7 Segment Display

How to tell if you have a common anode or a common cathode 7 segment display?

by Kalpasjack
January 02, 2020

As far as I know all 7 segment displays are able to work both in a common anode and a common cathode mode.

With a 7 segment display you have 8 control pins (1 for each segment + 1 for the dot) and 2 power pins (Vcc and GND). Usually these are pins 3 and 8 (so the middle bottom and middle top ones), not necessarily in that order.

You don't connect both of these power pins, only one based on if you want common anode or common cathode. With common anode you're applying a common voltage to Vcc (usually +5 volts in series to a 510 ohm - 1 kiloohm resistor), while the pins of the segments you want to light up are connected to the ground.

With common cathode mode you connect the GND pin to ground and bring positive voltage to the pins of the segments you want to light up .

Hope this helps.

by miminyte
January 03, 2020

Yes it helps and I Thank you very much.

by Kalpasjack
January 03, 2020

1 Answer

Answer by jaksonlee

seven segment displayā€¯, consists of seven LEDs (hence its name) arranged in a rectangular fashion as shown. Each of the seven LEDs is called a segment because when illuminated the segment forms part of a numerical digit (both Decimal and Hex) to be displayed. An additional 8th LED is sometimes used within the same package thus allowing the indication of a decimal point, (DP) when two or more 7-segment displays are connected together to display numbers greater than ten.

Each one of the seven LEDs in the display is given a positional segment with one of its connection pins being brought straight out of the rectangular plastic package. These individually LED pins are labelled from a through to g representing each individual LED. The other LED pins are connected together and wired to form a common pin.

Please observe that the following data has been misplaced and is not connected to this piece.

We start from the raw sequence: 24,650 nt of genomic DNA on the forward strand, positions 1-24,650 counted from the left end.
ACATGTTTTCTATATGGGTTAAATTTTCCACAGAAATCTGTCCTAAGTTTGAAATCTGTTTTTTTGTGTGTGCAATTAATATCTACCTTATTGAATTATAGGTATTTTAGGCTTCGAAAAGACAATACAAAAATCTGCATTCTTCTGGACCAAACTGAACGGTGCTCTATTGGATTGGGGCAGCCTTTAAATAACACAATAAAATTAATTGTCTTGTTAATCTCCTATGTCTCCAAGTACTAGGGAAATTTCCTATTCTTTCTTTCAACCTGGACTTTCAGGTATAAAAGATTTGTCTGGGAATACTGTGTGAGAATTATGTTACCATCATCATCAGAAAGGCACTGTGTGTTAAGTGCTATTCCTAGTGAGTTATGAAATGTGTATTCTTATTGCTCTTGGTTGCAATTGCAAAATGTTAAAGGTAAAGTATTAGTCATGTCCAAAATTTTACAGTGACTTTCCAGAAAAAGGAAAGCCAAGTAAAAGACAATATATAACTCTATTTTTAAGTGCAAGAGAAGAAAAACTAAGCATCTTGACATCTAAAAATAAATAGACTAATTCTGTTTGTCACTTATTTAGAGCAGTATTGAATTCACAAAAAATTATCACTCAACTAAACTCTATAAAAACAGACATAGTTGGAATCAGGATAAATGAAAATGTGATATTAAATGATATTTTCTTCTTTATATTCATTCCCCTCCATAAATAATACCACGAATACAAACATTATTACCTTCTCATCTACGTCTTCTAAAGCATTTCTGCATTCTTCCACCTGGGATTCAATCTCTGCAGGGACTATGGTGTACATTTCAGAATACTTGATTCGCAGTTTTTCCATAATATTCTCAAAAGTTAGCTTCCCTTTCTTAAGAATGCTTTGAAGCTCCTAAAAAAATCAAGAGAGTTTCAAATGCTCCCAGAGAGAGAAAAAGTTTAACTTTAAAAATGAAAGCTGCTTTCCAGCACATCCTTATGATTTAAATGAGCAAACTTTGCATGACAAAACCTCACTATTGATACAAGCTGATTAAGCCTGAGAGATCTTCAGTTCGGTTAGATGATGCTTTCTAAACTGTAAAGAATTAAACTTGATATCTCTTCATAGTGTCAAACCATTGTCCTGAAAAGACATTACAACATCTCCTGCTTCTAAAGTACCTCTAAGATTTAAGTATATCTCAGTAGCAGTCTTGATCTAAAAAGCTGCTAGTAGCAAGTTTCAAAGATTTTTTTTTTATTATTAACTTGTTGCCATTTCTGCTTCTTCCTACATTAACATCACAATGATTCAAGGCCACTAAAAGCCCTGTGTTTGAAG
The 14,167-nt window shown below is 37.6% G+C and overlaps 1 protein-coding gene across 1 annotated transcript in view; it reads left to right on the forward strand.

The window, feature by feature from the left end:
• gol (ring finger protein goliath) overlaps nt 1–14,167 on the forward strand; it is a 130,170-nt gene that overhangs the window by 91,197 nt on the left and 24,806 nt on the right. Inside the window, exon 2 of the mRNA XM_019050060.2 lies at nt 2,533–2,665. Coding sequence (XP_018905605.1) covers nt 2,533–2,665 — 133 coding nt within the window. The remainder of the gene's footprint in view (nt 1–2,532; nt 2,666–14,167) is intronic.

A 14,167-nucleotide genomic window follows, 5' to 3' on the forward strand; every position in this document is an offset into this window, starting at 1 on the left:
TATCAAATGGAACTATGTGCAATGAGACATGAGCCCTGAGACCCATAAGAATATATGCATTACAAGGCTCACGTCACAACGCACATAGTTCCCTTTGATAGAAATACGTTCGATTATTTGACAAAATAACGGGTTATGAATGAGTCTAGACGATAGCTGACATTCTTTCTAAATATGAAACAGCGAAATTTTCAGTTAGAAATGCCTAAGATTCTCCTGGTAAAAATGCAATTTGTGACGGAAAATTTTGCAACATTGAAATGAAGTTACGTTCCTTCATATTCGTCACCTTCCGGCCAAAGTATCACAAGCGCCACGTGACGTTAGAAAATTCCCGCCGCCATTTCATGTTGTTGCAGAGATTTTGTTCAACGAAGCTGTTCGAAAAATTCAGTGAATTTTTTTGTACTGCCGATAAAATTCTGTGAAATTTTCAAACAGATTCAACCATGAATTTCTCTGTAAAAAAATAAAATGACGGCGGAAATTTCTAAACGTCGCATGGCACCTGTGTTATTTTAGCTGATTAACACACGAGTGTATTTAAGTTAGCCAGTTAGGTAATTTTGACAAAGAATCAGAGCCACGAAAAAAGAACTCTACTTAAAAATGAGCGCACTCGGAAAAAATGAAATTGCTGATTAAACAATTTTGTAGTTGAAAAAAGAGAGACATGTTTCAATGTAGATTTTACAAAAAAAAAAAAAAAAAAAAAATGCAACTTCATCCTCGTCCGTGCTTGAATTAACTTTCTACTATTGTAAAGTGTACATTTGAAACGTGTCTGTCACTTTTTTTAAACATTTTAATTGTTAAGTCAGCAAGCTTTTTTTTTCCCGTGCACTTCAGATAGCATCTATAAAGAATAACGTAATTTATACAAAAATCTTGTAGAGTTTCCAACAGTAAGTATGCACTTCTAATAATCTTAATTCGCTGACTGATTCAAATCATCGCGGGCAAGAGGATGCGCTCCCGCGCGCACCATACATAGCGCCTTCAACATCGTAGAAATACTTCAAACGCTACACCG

+2 votes
by jaksonlee
January 28, 2020

Your Answer

You must log in or create an account (free!) to answer a question.

Log in Create an account

Go Ad-Free. Activate your CircuitLab membership. No more ads. Save unlimited circuits. Run unlimited simulations.

Search Questions & Answers

Ask a Question

Anyone can ask a question.

Did you already search (see above) to see if a similar question has already been answered? If you can't find the answer, you may ask a question.

About This Site

CircuitLab's Q&A site is a FREE questions and answers forum for electronics and electrical engineering students, hobbyists, and professionals.

We encourage you to use our built-in schematic & simulation software to add more detail to your questions and answers.

Acceptable Questions:

  • Concept or theory questions
  • Practical engineering questions
  • “Homework” questions
  • Software/hardware intersection
  • Best practices
  • Design choices & component selection
  • Troubleshooting

Unacceptable Questions:

  • Non-English language content
  • Non-question discussion
  • Non-electronics questions
  • Vendor-specific topics
  • Pure software questions
  • CircuitLab software support

Please respect that there are both seasoned experts and total newbies here: please be nice, be constructive, and be specific!

About CircuitLab

CircuitLab is an in-browser schematic capture and circuit simulation software tool to help you rapidly design and analyze analog and digital electronics systems.